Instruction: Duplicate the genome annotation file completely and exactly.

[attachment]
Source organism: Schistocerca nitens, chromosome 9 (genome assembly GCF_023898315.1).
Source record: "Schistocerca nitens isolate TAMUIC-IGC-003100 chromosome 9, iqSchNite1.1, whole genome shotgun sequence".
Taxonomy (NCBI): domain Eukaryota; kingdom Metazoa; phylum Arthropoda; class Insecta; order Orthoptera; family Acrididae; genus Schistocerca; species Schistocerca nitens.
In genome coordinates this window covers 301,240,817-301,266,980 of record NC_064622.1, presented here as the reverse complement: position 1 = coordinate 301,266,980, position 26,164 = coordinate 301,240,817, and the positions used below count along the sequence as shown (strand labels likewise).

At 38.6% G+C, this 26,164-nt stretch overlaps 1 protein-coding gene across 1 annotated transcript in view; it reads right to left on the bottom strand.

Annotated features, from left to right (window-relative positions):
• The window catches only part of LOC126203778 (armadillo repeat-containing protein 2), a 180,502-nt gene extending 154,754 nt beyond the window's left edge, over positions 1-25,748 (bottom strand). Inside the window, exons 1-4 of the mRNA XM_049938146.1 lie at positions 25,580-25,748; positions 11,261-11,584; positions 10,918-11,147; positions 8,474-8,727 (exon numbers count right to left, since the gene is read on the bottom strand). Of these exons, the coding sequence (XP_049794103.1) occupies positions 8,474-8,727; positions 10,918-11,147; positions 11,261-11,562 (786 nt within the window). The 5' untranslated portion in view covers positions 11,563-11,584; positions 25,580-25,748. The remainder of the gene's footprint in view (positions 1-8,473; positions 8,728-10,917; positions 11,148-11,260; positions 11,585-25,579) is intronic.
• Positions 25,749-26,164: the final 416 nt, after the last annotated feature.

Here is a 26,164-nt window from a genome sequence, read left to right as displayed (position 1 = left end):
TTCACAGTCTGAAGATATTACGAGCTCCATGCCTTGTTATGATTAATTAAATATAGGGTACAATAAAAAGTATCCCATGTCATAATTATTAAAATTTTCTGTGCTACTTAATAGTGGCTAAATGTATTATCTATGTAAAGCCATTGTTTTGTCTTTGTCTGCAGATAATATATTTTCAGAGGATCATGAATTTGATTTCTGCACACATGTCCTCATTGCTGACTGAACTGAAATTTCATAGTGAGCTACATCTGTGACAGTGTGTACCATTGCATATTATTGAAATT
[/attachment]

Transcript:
Source organism: Schistocerca nitens, chromosome 9 (genome assembly GCF_023898315.1).
Source record: "Schistocerca nitens isolate TAMUIC-IGC-003100 chromosome 9, iqSchNite1.1, whole genome shotgun sequence".
Taxonomy (NCBI): domain Eukaryota; kingdom Metazoa; phylum Arthropoda; class Insecta; order Orthoptera; family Acrididae; genus Schistocerca; species Schistocerca nitens.
In genome coordinates this window covers 301,240,817-301,266,980 of record NC_064622.1, presented here as the reverse complement: position 1 = coordinate 301,266,980, position 26,164 = coordinate 301,240,817, and the positions used below count along the sequence as shown (strand labels likewise).

At 38.6% G+C, this 26,164-nt stretch overlaps 1 protein-coding gene across 1 annotated transcript in view; it reads right to left on the bottom strand.

Annotated features, from left to right (window-relative positions):
• The window catches only part of LOC126203778 (armadillo repeat-containing protein 2), a 180,502-nt gene extending 154,754 nt beyond the window's left edge, over positions 1-25,748 (bottom strand). Inside the window, exons 1-4 of the mRNA XM_049938146.1 lie at positions 25,580-25,748; positions 11,261-11,584; positions 10,918-11,147; positions 8,474-8,727 (exon numbers count right to left, since the gene is read on the bottom strand). Of these exons, the coding sequence (XP_049794103.1) occupies positions 8,474-8,727; positions 10,918-11,147; positions 11,261-11,562 (786 nt within the window). The 5' untranslated portion in view covers positions 11,563-11,584; positions 25,580-25,748. The remainder of the gene's footprint in view (positions 1-8,473; positions 8,728-10,917; positions 11,148-11,260; positions 11,585-25,579) is intronic.
• Positions 25,749-26,164: the final 416 nt, after the last annotated feature.

Here is a 26,164-nt window from a genome sequence, read left to right as displayed (position 1 = left end):
TTCACAGTCTGAAGATATTACGAGCTCCATGCCTTGTTATGATTAATTAAATATAGGGTACAATAAAAAGTATCCCATGTCATAATTATTAAAATTTTCTGTGCTACTTAATAGTGGCTAAATGTATTATCTATGTAAAGCCATTGTTTTGTCTTTGTCTGCAGATAATATATTTTCAGAGGATCATGAATTTGATTTCTGCACACATGTCCTCATTGCTGACTGAACTGAAATTTCATAGTGAGCTACATCTGTGACAGTGTGTACCATTGCATATTATTGAAATT